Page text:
Could Gotabaya Rajapaksa, Sri Lanka’s former defense secretary (and brother of previous president Mahinda Rajapaksa), bring the Sri Lanka Freedom Party (SLFP) together? Evidently a member of the country’s joint opposition has suggested that Rajapaksa be appointed to parliament, the implication being that this move would help to unify a political party that has remained divided since Maithripala Sirisena assumed the presidency in January 2015.
In Sri Lanka, President Maithripala Sirisena had promised progress regarding Tamil political prisoners, although we’ve seen little of that. Unfortunately, the president’s dithering project has continued — with no end in sight. More broadly, the Sri Lankan government has made big commitments regarding transitional justice and those changes, if they ever happen, will come incrementally. However, we haven’t seen much in the way of incremental change since Colombo co-sponsored a U.N. Human Rights Council resolution on Sri Lanka in October 2015.
The United Nations assistant secretary general for field support, who quit his job earlier this month, said that the organisation “is failing” and “needs a leader genuinely committed to reform”. Anthony Banbury detailed “ colossal mismanagement ” in the world body, including bureaucracy that he described as “blur of Orwellian admonitions and Carrollian logic that govern the place”. “If you locked a team of evil geniuses in a laboratory, they could not design a bureaucracy so maddeningly complex, requiring so much effort but in the end incapable of delivering the intended result,” he said. “The system is a black hole into which disappear countless tax dollars and human aspirations, never to be seen again.” The result of this was “ minimal accountability ,” he continued. Citing the example of a “manifestly incompetent” chief-of-staff of a large peacekeeping mission, Mr Banbury said “many have tried to get rid of him, but short of a serious crime, it is virtually impossible to fire someone in the United Nations ”.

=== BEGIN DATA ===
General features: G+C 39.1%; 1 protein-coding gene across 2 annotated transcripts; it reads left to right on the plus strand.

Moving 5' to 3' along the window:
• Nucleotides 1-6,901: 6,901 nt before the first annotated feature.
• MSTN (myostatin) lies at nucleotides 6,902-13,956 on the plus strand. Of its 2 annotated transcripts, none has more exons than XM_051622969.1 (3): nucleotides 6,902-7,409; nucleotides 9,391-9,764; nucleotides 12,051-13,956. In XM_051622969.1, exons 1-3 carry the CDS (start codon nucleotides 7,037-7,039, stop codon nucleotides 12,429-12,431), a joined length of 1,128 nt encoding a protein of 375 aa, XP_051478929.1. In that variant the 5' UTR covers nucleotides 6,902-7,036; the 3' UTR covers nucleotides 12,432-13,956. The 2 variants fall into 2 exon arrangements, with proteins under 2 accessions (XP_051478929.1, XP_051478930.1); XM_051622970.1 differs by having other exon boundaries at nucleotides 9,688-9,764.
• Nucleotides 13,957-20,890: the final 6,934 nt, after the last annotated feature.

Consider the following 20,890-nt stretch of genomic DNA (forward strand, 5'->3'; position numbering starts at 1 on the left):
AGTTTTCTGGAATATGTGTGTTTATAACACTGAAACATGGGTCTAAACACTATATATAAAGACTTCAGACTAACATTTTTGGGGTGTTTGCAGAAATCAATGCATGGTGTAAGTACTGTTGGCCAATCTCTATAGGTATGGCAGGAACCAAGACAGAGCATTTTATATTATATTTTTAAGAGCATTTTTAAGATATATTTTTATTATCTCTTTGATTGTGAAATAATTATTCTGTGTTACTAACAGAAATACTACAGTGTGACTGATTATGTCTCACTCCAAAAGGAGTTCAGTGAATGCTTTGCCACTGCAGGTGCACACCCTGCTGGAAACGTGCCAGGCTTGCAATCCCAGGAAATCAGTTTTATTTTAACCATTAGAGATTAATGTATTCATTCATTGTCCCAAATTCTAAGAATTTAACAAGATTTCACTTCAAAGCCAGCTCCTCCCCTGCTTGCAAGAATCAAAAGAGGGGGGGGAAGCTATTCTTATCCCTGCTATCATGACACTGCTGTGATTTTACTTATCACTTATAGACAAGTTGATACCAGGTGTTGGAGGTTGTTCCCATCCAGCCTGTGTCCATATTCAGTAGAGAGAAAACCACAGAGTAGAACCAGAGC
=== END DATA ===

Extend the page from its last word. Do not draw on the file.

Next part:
Getting adequate foreign direct investment (FDI) of the right types has eluded the country for many decades. While former communist countries like Vietnam have attracted sizeable amounts of FDI, Sri Lanka continues to get an inadequate flow of FDI. The statistics of the amount of FDI received are flawed as they contain other capital inflows. Even the exaggerated figures are low and inadequate. The country has reached a turning point when the attraction of much higher amounts of FDI is vital to sustain the growth momentum. Obtaining much higher amounts of the right types of FDI will determine the pace of economic growth in the next decade. Much higher FDI is essential as the country’s investment resources are limited and technological capacities have to be augmented to capture export markets.